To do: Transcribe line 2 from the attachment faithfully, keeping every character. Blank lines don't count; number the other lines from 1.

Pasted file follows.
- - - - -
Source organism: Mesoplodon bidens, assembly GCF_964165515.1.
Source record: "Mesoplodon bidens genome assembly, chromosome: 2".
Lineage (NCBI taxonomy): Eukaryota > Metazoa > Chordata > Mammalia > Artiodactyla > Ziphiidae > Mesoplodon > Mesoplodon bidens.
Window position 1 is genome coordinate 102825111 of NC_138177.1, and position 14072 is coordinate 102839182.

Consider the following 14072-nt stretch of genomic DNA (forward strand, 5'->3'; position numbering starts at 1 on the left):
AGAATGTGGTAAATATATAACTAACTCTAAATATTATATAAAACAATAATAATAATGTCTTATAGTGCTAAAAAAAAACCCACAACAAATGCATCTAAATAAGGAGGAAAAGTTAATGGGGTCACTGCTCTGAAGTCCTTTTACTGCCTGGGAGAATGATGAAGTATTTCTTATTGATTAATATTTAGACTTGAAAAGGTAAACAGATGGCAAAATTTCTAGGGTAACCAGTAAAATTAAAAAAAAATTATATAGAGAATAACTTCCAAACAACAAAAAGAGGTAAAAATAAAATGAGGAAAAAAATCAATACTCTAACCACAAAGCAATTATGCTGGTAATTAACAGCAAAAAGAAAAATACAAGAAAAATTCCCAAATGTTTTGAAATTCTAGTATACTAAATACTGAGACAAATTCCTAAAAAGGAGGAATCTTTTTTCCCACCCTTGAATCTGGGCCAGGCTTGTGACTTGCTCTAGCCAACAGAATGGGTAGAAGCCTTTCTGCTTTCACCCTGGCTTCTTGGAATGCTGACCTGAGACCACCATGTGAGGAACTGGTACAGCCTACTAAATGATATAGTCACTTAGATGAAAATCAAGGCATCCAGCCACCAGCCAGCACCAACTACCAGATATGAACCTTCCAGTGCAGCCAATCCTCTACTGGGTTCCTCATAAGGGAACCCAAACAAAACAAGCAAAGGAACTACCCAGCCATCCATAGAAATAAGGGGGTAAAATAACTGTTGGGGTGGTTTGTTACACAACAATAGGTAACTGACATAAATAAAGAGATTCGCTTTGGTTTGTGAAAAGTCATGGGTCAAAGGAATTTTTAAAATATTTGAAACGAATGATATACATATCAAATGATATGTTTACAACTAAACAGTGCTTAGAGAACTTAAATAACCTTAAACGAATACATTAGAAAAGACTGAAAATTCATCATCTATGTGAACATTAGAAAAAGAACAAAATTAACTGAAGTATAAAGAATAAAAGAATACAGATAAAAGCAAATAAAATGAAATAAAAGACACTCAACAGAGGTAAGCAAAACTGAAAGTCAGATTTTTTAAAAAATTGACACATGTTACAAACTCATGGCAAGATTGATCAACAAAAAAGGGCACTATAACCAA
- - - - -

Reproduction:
Source record: "Mesoplodon bidens genome assembly, chromosome: 2".